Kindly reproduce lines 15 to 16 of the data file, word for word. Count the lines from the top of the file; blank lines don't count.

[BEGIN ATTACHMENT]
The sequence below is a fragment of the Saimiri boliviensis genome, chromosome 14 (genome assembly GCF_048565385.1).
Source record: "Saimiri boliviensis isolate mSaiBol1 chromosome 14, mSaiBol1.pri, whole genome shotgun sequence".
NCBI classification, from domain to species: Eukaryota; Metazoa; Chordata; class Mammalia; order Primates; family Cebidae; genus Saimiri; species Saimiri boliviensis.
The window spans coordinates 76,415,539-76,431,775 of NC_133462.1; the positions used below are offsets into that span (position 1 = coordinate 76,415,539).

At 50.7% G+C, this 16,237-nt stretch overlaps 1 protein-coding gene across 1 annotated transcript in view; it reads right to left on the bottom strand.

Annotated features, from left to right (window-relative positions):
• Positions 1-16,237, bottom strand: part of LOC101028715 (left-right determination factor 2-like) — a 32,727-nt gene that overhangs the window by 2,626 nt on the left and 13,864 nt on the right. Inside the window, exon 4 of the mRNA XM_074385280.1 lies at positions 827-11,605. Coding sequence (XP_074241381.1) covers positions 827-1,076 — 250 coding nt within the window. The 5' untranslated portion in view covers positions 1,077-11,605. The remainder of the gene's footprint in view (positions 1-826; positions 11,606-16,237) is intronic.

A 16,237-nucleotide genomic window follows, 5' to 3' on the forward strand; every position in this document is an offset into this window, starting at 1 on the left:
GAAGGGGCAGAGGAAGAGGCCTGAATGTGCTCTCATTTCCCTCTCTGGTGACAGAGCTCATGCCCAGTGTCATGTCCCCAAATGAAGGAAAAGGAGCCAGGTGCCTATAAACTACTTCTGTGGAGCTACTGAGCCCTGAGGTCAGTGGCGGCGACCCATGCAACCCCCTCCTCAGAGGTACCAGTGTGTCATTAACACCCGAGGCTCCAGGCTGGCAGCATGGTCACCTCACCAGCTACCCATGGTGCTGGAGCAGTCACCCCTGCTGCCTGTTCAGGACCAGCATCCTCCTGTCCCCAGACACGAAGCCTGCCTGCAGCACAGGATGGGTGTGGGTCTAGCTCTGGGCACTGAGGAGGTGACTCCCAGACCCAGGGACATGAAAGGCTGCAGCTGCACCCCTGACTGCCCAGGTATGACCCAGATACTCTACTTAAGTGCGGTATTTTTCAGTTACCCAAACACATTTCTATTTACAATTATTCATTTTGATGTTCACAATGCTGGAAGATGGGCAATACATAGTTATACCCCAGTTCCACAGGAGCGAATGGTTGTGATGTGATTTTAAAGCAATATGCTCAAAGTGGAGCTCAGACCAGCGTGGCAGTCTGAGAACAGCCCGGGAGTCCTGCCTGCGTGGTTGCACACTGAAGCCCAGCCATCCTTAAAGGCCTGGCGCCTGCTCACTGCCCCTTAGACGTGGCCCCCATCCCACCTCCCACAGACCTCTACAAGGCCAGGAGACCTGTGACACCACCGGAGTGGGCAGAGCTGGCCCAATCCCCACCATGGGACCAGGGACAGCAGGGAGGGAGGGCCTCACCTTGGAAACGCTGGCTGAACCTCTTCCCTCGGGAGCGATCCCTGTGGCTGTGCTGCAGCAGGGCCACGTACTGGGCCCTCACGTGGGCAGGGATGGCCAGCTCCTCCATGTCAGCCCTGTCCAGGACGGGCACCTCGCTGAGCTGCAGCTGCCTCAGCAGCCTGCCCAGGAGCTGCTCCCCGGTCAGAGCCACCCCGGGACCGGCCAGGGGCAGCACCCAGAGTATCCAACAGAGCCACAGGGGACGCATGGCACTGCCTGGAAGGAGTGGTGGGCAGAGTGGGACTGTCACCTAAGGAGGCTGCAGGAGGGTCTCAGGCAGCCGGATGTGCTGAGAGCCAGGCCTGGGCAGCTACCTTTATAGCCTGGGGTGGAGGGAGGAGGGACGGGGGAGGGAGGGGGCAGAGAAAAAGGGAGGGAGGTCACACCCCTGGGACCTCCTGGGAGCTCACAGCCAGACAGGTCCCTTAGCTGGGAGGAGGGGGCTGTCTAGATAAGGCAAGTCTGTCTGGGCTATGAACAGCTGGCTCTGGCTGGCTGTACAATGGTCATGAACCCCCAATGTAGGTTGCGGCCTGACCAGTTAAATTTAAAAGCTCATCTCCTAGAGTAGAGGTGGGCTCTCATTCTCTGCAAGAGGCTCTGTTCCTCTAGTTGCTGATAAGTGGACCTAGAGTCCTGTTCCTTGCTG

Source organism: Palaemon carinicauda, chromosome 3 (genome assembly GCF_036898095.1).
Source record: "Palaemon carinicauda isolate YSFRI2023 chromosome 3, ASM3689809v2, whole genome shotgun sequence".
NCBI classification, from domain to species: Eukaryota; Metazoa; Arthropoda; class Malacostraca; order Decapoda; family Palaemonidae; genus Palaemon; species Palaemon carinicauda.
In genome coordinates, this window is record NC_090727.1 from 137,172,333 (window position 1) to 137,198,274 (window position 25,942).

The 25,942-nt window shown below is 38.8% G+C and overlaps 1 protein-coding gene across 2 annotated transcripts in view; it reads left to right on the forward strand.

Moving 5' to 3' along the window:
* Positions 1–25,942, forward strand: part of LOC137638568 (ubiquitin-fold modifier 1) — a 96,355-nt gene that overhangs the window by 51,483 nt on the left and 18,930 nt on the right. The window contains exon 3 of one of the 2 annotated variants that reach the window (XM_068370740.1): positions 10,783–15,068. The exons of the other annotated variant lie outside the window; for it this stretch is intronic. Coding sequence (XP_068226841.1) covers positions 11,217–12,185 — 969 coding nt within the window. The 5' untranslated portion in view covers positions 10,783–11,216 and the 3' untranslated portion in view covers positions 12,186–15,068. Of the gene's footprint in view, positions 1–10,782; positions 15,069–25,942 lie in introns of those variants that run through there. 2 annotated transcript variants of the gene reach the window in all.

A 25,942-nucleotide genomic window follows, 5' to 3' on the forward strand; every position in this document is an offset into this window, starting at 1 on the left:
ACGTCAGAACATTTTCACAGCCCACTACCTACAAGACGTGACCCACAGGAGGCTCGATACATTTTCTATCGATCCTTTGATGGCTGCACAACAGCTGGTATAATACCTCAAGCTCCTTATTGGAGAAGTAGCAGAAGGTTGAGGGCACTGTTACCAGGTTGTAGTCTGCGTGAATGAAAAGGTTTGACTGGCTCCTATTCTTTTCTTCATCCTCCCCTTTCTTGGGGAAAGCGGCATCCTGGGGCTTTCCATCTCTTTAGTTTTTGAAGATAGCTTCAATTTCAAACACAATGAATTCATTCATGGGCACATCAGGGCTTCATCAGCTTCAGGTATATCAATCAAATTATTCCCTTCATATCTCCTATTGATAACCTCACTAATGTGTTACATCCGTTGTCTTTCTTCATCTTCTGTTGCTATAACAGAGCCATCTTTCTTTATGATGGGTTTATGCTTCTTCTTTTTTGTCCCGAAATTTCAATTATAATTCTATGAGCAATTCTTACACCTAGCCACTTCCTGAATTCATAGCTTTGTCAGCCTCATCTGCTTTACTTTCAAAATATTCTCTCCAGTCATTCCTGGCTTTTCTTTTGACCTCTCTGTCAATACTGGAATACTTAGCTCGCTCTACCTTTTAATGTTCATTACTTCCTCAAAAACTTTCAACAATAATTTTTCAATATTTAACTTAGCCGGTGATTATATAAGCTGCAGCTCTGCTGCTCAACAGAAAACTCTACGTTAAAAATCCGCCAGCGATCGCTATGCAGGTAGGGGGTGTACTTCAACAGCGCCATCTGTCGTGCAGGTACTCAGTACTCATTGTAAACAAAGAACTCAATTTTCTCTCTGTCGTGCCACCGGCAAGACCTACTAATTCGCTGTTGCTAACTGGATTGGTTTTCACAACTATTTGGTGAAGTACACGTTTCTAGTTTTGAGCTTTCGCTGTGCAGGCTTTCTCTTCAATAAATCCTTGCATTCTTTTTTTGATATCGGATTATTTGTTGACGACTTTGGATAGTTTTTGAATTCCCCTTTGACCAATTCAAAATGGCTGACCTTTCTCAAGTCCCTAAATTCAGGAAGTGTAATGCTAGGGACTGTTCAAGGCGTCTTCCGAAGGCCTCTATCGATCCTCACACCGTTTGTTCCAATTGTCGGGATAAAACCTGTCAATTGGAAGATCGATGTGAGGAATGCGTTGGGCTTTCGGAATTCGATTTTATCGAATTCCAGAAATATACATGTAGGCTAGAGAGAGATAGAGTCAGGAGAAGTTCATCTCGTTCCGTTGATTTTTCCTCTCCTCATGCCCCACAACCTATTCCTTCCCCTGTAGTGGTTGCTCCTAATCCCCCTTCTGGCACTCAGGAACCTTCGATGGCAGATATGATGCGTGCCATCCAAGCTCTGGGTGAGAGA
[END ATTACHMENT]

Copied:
Moving 5' to 3' along the window:
* Positions 1–25,942, forward strand: part of LOC137638568 (ubiquitin-fold modifier 1) — a 96,355-nt gene that overhangs the window by 51,483 nt on the left and 18,930 nt on the right. The window contains exon 3 of one of the 2 annotated variants that reach the window (XM_068370740.1): positions 10,783–15,068. The exons of the other annotated variant lie outside the window; for it this stretch is intronic. Coding sequence (XP_068226841.1) covers positions 11,217–12,185 — 969 coding nt within the window. The 5' untranslated portion in view covers positions 10,783–11,216 and the 3' untranslated portion in view covers positions 12,186–15,068. Of the gene's footprint in view, positions 1–10,782; positions 15,069–25,942 lie in introns of those variants that run through there. 2 annotated transcript variants of the gene reach the window in all.